Jeanine has a really challenging change initiative in the works. Here she is in her own words:
“This may not sound like a big deal but I need to rally my family to clean out the attic before winter comes. We’ve got 25 years of stuff stored: Christmas decorations, luggage, the kids’ old sports equipment, and who knows what else. We haven’t been able to move around up there for years. Plus it’s really dusty and we’ve got mice and birds that moved in.
I’ve tackled organizational change efforts with fewer moving parts than this one! But I’m really committed to success and I know we’ll make it work. The thing I’m most concerned about are people problems. My partner isn’t that motivated to take this on. And I have no idea how to get the kids to want to help out.”
Great starting point for a successful change effort. The change leader is enthusiastic, fully committed and willing to do what it takes. For any kind of change effort to succeed—whether it’s organizing the attic or tackling a big project at work—the change initiator needs to demonstrate full commitment. Other people will look to her for direction and also as a source of motivation. Commitment is contagious.
But that’s only the first step. As Jeanine recognized, the success of change efforts has at least as much to do with addressing people issues as it does with the actual work itself.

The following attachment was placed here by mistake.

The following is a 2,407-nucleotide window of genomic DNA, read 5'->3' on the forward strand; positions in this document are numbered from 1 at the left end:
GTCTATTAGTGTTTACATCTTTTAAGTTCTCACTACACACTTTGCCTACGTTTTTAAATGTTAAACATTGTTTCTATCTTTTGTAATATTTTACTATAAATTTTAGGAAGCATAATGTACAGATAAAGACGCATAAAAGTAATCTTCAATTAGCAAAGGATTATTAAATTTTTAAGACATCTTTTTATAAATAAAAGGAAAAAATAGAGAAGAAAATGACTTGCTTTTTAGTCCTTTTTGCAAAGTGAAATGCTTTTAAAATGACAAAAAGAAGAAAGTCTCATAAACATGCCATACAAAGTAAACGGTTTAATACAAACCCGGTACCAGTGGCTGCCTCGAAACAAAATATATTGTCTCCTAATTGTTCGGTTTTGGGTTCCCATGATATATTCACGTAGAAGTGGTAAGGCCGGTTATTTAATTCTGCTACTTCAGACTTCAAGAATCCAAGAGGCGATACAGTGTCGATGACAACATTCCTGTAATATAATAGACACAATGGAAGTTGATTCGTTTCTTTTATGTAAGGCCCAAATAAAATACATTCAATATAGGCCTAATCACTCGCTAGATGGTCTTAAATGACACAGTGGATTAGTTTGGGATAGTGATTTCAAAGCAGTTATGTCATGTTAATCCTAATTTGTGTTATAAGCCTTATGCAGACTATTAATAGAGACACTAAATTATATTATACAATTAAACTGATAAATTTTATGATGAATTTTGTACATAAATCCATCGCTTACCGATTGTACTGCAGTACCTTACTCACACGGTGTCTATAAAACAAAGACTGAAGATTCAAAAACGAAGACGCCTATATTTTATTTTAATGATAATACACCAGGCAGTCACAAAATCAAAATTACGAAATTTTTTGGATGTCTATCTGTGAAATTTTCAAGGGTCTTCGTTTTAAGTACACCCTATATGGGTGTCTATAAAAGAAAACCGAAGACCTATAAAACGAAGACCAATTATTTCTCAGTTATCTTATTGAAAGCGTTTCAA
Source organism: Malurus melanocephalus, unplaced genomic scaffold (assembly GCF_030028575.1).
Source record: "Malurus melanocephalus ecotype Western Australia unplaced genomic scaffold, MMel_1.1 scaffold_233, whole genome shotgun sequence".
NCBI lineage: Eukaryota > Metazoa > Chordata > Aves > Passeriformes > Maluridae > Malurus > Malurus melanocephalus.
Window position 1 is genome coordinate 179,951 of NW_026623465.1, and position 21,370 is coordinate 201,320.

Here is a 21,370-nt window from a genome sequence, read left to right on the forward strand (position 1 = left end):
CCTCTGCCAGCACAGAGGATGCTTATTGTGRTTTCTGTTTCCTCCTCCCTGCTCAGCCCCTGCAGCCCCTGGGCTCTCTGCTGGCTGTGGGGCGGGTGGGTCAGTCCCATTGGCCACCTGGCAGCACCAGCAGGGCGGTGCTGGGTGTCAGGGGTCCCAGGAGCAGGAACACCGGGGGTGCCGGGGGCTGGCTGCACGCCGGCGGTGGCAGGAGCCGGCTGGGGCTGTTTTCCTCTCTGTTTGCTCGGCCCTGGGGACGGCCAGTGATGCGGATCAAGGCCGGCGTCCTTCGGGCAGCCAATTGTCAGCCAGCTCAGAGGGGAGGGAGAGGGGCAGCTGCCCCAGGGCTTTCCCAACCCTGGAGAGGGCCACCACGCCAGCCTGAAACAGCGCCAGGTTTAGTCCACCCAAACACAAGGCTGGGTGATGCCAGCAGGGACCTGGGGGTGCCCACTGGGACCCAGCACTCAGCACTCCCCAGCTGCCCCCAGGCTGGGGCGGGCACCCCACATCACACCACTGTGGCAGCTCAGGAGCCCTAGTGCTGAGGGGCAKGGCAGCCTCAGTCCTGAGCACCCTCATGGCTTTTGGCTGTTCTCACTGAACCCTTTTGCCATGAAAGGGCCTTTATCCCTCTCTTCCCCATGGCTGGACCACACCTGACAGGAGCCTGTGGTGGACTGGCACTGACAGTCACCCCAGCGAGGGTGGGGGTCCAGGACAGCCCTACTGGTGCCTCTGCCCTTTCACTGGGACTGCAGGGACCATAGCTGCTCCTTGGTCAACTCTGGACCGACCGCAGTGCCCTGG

The people responsible for implementing the change are the ones who will make or break it. They are the people working “on the ground” to sustain momentum all the way to success. They can also just as easily derail the whole endeavor by dragging their feet, acting out or having a bad attitude.
Back to the attic project: What could happen if the partner doesn’t get fully on board? Probably a whole lot, ranging from halfhearted support that rubs off on the kids to a sudden deadline at work on the day Jeanine planned to start. What if the kids are reluctant change implementers? One likely reaction is to cut corners when no one is supervising. “Hey, let’s just shove these boxes in the corner. No one will notice them.”
While no strategy for dealing with people issues is foolproof, one thing that can help is to identify champions—people who are really committed— from the ranks of those implementing the change.
How do you figure out the people to tap as champions?
Here are some clues:
- Understands the purpose of the change effort and is able to articulate it to others in a compelling way.
- Appreciates that managing the people part of the change is as important as task completion if you want to avoid getting derailed.
- Accepts consultation from others about how to deal with challenges that arise.
- Acknowledges how important their own attitude is, and recognizes that they are setting the tone by what they say and do.
Turns out that Jeanine’s 17 year old fit the bill perfectly!
Whatever area of your life is calling for a change, identify champions who will lend their full commitment to the effort. It’s a lot easier to get others on board from there.